"Among them are two sisters, Prabhati and Shashi Das. They have come from a village at the end of a road, a place so conservative that the single time they went to a movie theater, their male cousins and uncles created a human chain around them, their big hands linked, to protect them from any contact with outside men. They are, as far as they know, the first unmarried women who have ever migrated from the village to work" (para 8). "He is recruiting rural workers through the government program because he is desperate: City-dwellers are no longer interested in factory jobs like these, with their low pay and punishing ...more
Jan. 30, 2017, 4:13 p.m.
Countries: Chad
Variables: LDS-PRACTICE-1, MARR-PRACTICE-1

"According to the Chadian Women Lawyers’ Association, girls sold or forced into child marriages were forced by their husbands into domestic servitude and agricultural labor" (25).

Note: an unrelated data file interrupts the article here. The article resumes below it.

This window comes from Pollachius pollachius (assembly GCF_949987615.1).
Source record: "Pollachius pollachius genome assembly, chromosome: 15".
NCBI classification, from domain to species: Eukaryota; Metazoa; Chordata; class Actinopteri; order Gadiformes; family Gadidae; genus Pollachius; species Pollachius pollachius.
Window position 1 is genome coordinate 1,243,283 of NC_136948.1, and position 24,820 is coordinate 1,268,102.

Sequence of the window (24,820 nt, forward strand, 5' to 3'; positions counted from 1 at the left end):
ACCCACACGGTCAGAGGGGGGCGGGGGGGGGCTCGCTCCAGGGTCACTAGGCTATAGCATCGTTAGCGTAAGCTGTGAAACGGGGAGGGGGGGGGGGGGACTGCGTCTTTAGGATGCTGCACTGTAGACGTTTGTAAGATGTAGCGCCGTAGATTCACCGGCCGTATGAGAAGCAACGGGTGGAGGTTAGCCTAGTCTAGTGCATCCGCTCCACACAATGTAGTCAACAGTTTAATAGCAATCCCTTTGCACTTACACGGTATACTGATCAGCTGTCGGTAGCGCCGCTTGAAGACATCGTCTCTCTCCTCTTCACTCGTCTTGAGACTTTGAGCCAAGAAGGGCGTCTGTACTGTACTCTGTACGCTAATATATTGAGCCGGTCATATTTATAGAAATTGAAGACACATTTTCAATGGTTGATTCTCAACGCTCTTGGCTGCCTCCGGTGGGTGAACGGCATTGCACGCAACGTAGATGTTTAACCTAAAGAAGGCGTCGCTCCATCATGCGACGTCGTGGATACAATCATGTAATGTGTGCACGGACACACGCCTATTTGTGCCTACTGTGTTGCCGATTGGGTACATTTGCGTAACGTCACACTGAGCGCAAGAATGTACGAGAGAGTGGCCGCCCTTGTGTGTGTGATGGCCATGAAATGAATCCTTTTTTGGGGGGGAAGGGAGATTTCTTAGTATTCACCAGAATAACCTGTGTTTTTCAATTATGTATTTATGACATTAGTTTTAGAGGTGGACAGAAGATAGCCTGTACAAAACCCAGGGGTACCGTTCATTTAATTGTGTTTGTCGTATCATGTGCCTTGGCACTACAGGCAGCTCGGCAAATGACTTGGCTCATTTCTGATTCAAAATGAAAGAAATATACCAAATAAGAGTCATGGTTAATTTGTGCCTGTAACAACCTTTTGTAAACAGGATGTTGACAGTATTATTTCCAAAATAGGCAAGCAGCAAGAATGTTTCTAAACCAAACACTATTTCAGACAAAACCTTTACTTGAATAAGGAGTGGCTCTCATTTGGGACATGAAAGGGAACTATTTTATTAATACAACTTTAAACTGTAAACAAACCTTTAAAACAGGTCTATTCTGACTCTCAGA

Jan. 26, 2017, 3:59 p.m.
Countries: Thailand
Variables: LDS-PRACTICE-1

"With limited opportunities for safe and legal migration in the GMS [Greater Mekong Sub-region], irregular migration is widespread, creating opportunities for the trafficking and exploitation of migrants… While the full scale of human trafficking is difficult to ascertain due to the illegal and often undetected nature of the crime, there is substantial evidence that children, youth and adults from the GMS can find themselves in diverse forms of trafficking both in their own and other countries, including forced or bonded labour, child labour, sexual exploitation, domestic servitude or forced marriage" (3). "Thai citizens surveyed had contact with migrant workers in various ways, most commonly at their place of work. Thais ...more
Jan. 26, 2017, 3:58 p.m.
Countries: Burma/Myanmar, Cambodia, Laos, Vietnam
Variables: LDS-PRACTICE-1